We mimic a flapping wing through a fluid–structure interaction (FSI) framework based upon a generalized lumpedtorsional flexibility model. The developed fluid and structural solvers together determine the aerodynamic forces, wing deformation and selfpropelled motion. A phenomenological solution to the linear singlespring structural dynamics equation is established to help offer insight and validate the computations under the limit of small deformation. The cruising velocity and power requirements are evaluated by varying the flapping Reynolds number ( $20\leqslant Re_{f}\leqslant 100$ ), stiffness (represented by frequency ratio, $1\lesssim \unicode[STIX]{x1D714}^{\ast }\leqslant 10$ ) and the ratio of aerodynamic to structural inertia forces (represented by a dimensionless parameter $\unicode[STIX]{x1D713}$ ( $0.1\leqslant \unicode[STIX]{x1D713}\leqslant 3$ )). For structural inertia dominated flows ( $\unicode[STIX]{x1D713}\ll 1$ ), pitching and plunging are shown to always remain in phase ( $\unicode[STIX]{x1D719}\approx 0$ ) with the maximum wing deformation occurring at the end of the stroke. When aerodynamics dominates ( $\unicode[STIX]{x1D713}>1$ ), a large phase difference is induced ( $\unicode[STIX]{x1D719}\approx \unicode[STIX]{x03C0}/2$ ) and the maximum deformation occurs at midstroke. Lattice Boltzmann simulations show that there is an optimal $\unicode[STIX]{x1D714}^{\ast }$ at which cruising velocity is maximized and the location of optimum shifts away from unit frequency ratio ( $\unicode[STIX]{x1D714}^{\ast }=1$ ) as $\unicode[STIX]{x1D713}$ increases. Furthermore, aerodynamics administered deformations exhibit better performance than those governed by structural inertia, quantified in terms of distance travelled per unit work input. Closer examination reveals that although maximum thrust transpires at unit frequency ratio, it is not transformed into the highest cruising velocity. Rather, the maximum velocity occurs at the condition when the relative tip displacement ${\approx}\,0.3$ .
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Interfaceresolved simulations of particle suspensions in Newtonian, shear thinning and shear thickening carrier fluids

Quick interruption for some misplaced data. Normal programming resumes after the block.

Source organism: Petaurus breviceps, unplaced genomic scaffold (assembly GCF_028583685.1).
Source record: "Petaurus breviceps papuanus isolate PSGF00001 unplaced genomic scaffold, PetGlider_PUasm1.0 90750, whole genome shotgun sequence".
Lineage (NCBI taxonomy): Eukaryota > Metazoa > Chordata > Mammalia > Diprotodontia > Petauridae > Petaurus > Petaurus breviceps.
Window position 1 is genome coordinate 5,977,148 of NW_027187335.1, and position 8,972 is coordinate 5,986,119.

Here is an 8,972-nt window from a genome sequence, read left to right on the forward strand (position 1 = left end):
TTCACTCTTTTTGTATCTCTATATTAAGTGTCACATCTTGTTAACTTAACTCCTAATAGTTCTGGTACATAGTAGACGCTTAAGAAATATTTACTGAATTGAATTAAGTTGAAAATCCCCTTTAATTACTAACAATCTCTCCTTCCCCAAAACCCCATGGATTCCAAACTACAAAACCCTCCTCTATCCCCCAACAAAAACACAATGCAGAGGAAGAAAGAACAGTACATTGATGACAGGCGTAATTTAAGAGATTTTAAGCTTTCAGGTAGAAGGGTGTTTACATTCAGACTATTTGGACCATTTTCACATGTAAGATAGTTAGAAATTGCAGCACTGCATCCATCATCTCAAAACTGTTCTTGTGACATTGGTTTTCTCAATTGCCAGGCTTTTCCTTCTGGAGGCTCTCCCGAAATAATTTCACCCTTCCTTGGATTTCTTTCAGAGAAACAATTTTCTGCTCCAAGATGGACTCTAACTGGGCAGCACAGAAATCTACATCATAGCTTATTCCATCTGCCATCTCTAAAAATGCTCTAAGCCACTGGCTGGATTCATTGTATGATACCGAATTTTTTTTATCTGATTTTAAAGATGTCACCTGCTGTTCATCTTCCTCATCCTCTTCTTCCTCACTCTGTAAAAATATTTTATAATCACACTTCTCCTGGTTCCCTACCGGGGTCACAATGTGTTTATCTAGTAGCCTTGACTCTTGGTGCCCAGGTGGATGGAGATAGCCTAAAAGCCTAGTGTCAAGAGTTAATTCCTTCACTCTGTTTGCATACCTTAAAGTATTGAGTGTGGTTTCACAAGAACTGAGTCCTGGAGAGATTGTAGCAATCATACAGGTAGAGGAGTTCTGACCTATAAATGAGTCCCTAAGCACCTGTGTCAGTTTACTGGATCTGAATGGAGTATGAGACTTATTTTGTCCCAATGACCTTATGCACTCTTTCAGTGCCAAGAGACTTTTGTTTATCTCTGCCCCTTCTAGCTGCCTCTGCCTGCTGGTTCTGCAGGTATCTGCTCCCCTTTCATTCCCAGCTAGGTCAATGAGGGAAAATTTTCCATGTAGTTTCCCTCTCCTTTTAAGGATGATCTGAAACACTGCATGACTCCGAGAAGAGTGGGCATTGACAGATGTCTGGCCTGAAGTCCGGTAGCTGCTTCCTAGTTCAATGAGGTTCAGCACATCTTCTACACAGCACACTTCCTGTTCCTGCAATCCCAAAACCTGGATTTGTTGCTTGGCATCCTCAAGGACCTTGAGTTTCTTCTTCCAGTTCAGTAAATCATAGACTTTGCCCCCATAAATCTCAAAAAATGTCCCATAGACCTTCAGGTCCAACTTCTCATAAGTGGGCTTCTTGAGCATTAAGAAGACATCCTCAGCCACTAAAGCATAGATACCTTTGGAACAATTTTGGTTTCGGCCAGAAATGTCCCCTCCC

We present a numerical study of noncolloidal spherical and rigid particles suspended in Newtonian, shear thinning and shear thickening fluids employing an immersed boundary method. We consider a linear Couette configuration to explore a wide range of solid volume fractions ( $0.1\leqslant \unicode[STIX]{x1D6F7}\leqslant 0.4$ ) and particle Reynolds numbers ( $0.1\leqslant Re_{p}\leqslant 10$ ). We report the distribution of solid and fluid phase velocity and solid volume fraction and show that close to the boundaries inertial effects result in a significant slip velocity between the solid and fluid phase. The local solid volume fraction profiles indicate particle layering close to the walls, which increases with the nominal $\unicode[STIX]{x1D6F7}$ . This feature is associated with the confinement effects. We calculate the probability density function of local strain rates and compare the latter’s mean value with the values estimated from the homogenisation theory of Chateau et al. ( J. Rheol. , vol. 52, 2008, pp. 489–506), indicating a reasonable agreement in the Stokesian regime. Both the mean value and standard deviation of the local strain rates increase primarily with the solid volume fraction and secondarily with the $Re_{p}$ . The wide spectrum of the local shear rate and its dependency on $\unicode[STIX]{x1D6F7}$ and $Re_{p}$ point to the deficiencies of the mean value of the local shear rates in estimating the rheology of these noncolloidal complex suspensions. Finally, we show that in the presence of inertia, the effective viscosity of these noncolloidal suspensions deviates from that of Stokesian suspensions. We discuss how inertia affects the microstructure and provide a scaling argument to give a closure for the suspension shear stress for both Newtonian and powerlaw suspending fluids. The stress closure is valid for moderate particle Reynolds numbers, $O(Re_{p})\sim 10$ .
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 Award ID(s):
 1554044
 NSFPAR ID:
 10427380
 Date Published:
 Journal Name:
 Journal of Fluid Mechanics
 Volume:
 852
 ISSN:
 00221120
 Page Range / eLocation ID:
 329 to 357
 Format(s):
 Medium: X
 Sponsoring Org:
 National Science Foundation
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